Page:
And my final comments. Our key priorities, as Ahmad mentioned, have not changed for the year, from our last few calls as well and reflect the need to navigate depressed end markets while building on the improvements and company transformation that we initiated in 2011. First and foremost, we want to continue to focus on cash flow and maintaining adequate liquidity. Number two, execute on our restructuring plan and position the company for when the markets recover. Number three, continue to gain semiconductor market share and expand our margins during the recovery. And number four, optimize the growth of our downstream Solar Energy business.

With that, we will now open the call up for questions. Operator, you may begin the Q&A session now.

Question-and-Answer Session

Operator

[Operator Instructions] We'll go to the line of Krish Sankar with Bank of America Merrill Lynch.

Krish Sankar - BofA Merrill Lynch, Research Division

I actually had a couple of them. The first one is, Brian, what are the cash outflows you have for Q4? Is it just Evonik? Or is there anything else coming up on the pipeline?

Brian Wuebbels

No, the nonoperating cash, so the 3 that we broke out here with the FRV earn-out, the Evonik and the Samsung, we will have another -- as we stated in our previous disclosed 8-K, there will be payments to Evonik in the fourth quarter, and there will also be invest -- payments that we have to make for our Samsung joint venture in the fourth quarter. None of these are unchanged versus any amounts that we've previously disclosed.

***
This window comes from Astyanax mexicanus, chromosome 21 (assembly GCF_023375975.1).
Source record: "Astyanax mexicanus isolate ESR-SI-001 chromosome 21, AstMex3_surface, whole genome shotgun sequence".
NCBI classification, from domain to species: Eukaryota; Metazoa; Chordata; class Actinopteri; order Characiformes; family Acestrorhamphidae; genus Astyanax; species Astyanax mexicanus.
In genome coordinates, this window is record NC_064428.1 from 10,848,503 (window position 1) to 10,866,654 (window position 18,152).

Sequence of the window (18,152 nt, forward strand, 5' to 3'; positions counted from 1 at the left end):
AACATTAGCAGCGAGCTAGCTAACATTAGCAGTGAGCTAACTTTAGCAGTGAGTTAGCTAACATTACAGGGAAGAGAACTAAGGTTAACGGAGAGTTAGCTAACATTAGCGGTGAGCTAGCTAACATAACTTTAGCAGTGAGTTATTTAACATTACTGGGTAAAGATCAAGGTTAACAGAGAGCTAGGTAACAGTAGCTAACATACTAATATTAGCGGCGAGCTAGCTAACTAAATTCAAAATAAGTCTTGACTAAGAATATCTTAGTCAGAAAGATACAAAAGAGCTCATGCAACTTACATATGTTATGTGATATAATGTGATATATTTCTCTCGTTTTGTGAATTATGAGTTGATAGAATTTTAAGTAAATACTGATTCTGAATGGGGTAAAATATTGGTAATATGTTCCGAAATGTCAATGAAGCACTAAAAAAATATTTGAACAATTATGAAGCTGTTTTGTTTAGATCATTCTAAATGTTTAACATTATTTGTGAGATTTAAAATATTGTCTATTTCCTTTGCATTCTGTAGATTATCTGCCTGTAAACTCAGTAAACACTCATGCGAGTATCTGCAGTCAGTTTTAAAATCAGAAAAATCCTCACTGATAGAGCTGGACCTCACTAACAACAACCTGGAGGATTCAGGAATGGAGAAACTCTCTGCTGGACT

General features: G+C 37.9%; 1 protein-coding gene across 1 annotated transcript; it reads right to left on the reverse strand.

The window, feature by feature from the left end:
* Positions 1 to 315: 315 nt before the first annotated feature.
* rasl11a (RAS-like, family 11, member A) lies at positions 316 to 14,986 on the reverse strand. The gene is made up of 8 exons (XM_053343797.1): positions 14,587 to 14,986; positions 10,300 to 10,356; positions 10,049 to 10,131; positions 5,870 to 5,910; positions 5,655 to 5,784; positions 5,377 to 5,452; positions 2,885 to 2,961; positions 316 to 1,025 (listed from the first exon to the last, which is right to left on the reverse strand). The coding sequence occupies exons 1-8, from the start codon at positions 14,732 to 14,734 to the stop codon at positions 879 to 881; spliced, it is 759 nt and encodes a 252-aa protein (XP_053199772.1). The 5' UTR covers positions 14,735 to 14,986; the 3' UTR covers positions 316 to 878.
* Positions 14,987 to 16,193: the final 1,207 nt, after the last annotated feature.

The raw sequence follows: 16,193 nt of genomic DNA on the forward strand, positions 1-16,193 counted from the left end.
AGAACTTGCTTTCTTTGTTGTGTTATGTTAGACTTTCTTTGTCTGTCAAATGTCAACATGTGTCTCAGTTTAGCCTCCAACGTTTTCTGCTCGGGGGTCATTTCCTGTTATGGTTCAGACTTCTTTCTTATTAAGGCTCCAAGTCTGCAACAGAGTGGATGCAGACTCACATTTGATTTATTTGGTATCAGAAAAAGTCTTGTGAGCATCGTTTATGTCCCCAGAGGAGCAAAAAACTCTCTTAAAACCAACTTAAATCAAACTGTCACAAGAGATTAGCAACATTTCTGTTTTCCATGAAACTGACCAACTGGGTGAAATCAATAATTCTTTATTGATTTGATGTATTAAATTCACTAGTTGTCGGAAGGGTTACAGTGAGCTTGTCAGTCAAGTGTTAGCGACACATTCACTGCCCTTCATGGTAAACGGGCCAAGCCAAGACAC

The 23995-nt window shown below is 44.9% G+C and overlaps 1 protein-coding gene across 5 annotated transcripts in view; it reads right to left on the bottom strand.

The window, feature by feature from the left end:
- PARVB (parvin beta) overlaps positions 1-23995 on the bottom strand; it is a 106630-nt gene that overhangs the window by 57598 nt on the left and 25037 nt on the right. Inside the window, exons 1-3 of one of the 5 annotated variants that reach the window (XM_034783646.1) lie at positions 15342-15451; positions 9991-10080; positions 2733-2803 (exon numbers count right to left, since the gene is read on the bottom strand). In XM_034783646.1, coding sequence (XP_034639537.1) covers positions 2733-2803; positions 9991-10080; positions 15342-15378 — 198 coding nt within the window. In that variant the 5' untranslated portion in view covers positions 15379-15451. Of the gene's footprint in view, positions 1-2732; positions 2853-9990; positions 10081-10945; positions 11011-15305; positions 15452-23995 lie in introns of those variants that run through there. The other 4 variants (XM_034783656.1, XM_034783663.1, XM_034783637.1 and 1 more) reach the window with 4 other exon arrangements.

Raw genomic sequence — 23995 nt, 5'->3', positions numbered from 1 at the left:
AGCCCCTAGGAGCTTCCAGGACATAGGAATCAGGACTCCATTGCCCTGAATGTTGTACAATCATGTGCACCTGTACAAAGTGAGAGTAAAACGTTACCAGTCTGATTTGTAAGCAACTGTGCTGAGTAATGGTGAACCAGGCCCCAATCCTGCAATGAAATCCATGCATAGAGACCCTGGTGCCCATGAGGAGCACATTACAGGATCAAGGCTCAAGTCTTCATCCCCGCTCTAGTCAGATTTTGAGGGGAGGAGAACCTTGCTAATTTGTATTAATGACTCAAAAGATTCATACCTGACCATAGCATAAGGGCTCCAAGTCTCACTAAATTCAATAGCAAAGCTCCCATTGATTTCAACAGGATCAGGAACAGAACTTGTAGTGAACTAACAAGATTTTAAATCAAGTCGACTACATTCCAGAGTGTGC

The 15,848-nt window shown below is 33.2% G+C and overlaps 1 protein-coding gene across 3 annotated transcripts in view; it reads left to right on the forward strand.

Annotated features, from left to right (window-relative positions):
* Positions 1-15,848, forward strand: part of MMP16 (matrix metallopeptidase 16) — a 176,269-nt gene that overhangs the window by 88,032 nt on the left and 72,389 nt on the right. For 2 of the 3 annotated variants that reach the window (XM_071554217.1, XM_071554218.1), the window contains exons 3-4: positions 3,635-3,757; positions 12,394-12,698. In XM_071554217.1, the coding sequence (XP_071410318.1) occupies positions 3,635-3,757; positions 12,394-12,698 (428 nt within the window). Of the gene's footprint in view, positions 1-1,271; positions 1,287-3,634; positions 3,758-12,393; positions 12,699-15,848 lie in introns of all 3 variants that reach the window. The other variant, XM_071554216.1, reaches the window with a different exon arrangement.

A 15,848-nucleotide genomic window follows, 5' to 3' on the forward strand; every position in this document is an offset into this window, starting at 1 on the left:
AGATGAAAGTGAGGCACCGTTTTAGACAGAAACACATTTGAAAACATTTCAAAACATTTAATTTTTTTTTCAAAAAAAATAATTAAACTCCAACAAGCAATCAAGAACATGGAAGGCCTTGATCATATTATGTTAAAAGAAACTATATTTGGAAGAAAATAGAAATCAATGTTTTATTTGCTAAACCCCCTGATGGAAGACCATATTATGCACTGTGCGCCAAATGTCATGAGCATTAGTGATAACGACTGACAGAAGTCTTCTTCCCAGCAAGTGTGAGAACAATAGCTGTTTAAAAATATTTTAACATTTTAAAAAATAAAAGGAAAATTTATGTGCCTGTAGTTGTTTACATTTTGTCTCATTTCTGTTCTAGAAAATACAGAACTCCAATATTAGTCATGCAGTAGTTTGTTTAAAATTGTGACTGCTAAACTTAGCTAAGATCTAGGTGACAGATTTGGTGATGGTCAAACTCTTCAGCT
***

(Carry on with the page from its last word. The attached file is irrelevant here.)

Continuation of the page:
Krish Sankar - BofA Merrill Lynch, Research Division

Got it, got it. All right. And then the other question I have is like when you start looking at overseas projects, do you need to get separate financing given the fact that your $150 million revolver is just for North America only? And given your recent experience with European projects in emerging markets, are you looking specifically to make sure that you have some specific take-out financing before starting new projects?

Brian Wuebbels

That's exactly our practice, Krish. We will look for construction financing as well as take-out financing prior to starting construction of those projects. That is correct.

Krish Sankar - BofA Merrill Lynch, Research Division

And then just a final question. If I look at your current financing capacity, including the cash on the balance sheet, I mean, I don't know how much of that you're willing to put up for financing SunEdison, and when I look into 2013, do you think you can grow megawatts year-over-year given the way the current financing is? Or do you think you have to go raise additional cash?

Brian Wuebbels

I think we feel very comfortable with our liquidity position in the company. We also believe that, that strengthening of our balance sheet and our liquidity position will allow us to attract more and sufficient nonrecourse debt that we need to execute on our pipeline and our backlog in our Solar Energy business. So we feel very confident that we will be able to attract that nonrecourse capital required to build out those projects.

Krish Sankar - BofA Merrill Lynch, Research Division

So you still feel comfortable of growing your megawatts year-over-year into 2013?

Brian Wuebbels

Obviously, we haven't given any guidance on 2013, but I think we feel very comfortable with our position to continue to execute on our backlog.

Operator

Next question is from Satya Kumar with Crédit Suisse.

Satya Kumar - Crédit Suisse AG, Research Division